Church History
Sacred Grove and Smith Family Farm

“Sacred Grove and Smith Family Farm,” Church History Topics

“Sacred Grove and Smith Family Farm”

Sacred Grove and Smith Family Farm

The Joseph Sr. and Lucy Mack Smith family farm served as backdrop for many of the earliest events of the Restoration. The Smiths moved to Palmyra, New York, between 1816 and 1817, with the intent of growing wheat. After saving for two years, the family made the first payment on a 100-acre lot of densely forested land in Manchester, a few miles south of Palmyra. During the winter of 1818 to 1819, the 10 members of the Smith family moved into a 1,000-square-foot log home built by Joseph Smith Sr. and his sons Alvin and Hyrum. The home was situated north of the farm, in Palmyra Township.1

exterior view of log home

The reconstructed Smith family log home, near Palmyra, New York.

Developing a farm took years of work. The entire family labored to clear the land, plant and harvest crops, dig wells, build fences and rock walls, and construct a barn and other outbuildings. The family even harvested sap from the numerous maple trees on the farm to realize some early income.

Amid these efforts to establish a productive farm, Joseph Smith Jr., the third son, had a number of spiritual experiences. The Smiths had cleared trees from about 30 acres of land by 1820, the year of Joseph Smith’s First Vision. The vision occurred somewhere on the still-wooded part of the farm, probably near an area that the Smiths were clearing for future crops. Known today as the Sacred Grove, this wooded area was likely composed of large, old-growth trees, some as tall as 100 feet and as wide as 4 to 6 feet at the base. The dense forestation offered Joseph a secluded place to pray. In September 1823, Joseph had another spiritual encounter during the family’s fall harvest of wheat, corn, oats, and beans. The angel Moroni visited him as he and his brothers slept in the log home.2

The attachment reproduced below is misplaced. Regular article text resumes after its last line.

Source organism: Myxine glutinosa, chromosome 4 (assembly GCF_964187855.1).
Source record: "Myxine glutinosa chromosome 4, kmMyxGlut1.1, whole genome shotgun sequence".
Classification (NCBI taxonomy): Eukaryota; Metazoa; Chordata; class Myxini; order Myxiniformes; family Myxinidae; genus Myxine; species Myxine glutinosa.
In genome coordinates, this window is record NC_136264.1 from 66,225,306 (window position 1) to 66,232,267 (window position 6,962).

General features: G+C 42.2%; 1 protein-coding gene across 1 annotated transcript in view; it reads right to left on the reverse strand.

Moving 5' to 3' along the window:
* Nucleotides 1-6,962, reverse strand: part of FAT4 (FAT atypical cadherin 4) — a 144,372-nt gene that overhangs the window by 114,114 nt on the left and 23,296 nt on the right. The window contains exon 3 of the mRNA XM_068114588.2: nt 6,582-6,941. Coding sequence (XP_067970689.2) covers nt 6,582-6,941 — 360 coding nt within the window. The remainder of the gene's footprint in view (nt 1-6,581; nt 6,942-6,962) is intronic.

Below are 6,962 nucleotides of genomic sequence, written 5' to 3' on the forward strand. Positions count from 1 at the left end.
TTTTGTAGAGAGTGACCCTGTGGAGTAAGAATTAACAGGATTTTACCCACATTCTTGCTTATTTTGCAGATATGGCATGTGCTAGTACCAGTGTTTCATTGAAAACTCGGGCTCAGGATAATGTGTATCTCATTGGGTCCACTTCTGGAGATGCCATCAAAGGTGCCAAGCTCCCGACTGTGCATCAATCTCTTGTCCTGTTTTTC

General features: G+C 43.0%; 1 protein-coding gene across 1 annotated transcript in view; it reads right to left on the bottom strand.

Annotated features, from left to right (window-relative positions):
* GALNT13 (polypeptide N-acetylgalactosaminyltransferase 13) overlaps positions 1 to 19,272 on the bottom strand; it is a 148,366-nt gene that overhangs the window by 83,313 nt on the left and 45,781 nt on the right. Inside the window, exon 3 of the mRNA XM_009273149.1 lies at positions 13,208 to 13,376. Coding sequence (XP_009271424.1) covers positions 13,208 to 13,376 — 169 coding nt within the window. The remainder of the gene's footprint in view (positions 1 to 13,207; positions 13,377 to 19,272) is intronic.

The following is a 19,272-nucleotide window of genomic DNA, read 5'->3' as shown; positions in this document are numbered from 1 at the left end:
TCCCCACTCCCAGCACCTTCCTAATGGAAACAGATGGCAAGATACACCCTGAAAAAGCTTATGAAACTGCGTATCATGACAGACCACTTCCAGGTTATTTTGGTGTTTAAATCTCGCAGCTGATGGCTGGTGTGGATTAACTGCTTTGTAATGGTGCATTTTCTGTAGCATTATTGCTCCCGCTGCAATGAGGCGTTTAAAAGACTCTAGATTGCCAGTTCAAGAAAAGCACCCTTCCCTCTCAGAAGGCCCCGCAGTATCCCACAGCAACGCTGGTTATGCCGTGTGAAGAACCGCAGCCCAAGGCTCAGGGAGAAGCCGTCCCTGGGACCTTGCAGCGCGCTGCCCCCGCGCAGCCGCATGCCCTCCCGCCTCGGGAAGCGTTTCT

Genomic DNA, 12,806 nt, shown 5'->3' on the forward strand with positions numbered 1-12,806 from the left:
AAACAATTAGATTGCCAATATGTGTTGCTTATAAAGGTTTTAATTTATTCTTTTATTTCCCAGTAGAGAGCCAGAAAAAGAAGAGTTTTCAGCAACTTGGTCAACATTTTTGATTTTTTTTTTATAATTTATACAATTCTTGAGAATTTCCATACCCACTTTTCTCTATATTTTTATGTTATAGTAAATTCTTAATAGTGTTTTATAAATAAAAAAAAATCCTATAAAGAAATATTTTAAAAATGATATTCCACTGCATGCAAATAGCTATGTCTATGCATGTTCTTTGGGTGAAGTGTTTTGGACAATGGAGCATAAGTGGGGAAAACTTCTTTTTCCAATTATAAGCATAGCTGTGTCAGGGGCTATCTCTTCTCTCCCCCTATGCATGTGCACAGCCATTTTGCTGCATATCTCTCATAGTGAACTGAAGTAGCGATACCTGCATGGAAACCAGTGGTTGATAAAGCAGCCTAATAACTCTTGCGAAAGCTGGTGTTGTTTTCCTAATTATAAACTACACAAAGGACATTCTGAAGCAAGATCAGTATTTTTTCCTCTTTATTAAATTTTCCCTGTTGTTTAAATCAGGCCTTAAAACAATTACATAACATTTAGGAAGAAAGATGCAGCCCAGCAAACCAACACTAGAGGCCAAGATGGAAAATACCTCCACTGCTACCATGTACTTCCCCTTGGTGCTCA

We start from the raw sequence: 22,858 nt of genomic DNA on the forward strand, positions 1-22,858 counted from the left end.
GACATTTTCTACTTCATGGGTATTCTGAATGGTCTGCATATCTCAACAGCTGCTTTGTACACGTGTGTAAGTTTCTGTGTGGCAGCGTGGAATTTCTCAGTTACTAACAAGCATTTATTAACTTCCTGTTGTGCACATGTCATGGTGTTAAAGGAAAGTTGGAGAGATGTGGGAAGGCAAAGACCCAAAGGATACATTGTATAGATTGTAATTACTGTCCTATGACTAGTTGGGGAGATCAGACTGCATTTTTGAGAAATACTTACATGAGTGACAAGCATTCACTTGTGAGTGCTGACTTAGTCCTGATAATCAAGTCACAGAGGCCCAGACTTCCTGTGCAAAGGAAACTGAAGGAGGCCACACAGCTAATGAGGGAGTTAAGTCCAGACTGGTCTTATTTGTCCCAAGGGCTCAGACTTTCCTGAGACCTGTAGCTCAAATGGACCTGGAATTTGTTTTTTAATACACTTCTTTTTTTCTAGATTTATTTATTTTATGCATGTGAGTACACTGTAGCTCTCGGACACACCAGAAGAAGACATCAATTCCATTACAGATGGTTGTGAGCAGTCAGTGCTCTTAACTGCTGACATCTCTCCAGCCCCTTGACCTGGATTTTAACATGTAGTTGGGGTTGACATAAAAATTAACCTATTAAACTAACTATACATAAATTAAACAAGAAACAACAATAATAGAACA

picture of a grove of trees with sunshine and rocks on forest floor

The Sacred Grove on the Smith family farm.

The family soon built a larger, frame home on the farm. Before his untimely death in November 1823, Alvin had begun construction on the frame home to provide greater comfort and more respectability for his aging parents. About twice the size of the log home, the frame home featured multiple rooms for receiving guests and included a large kitchen. In September 1827, Joseph and his wife, Emma, were living with the Smith family in the frame home when Joseph retrieved the golden plates from the Hill Cumorah. Joseph then hid the plates in various spots around the home and on the farm to protect them from theft. It was also here, in 1828, that Joseph learned that Martin Harris had lost 116 manuscript pages of the translation of the Book of Mormon.3

exterior view of white house with red door and a slatted wood fence in front

The restored Joseph Smith Sr. family frame home.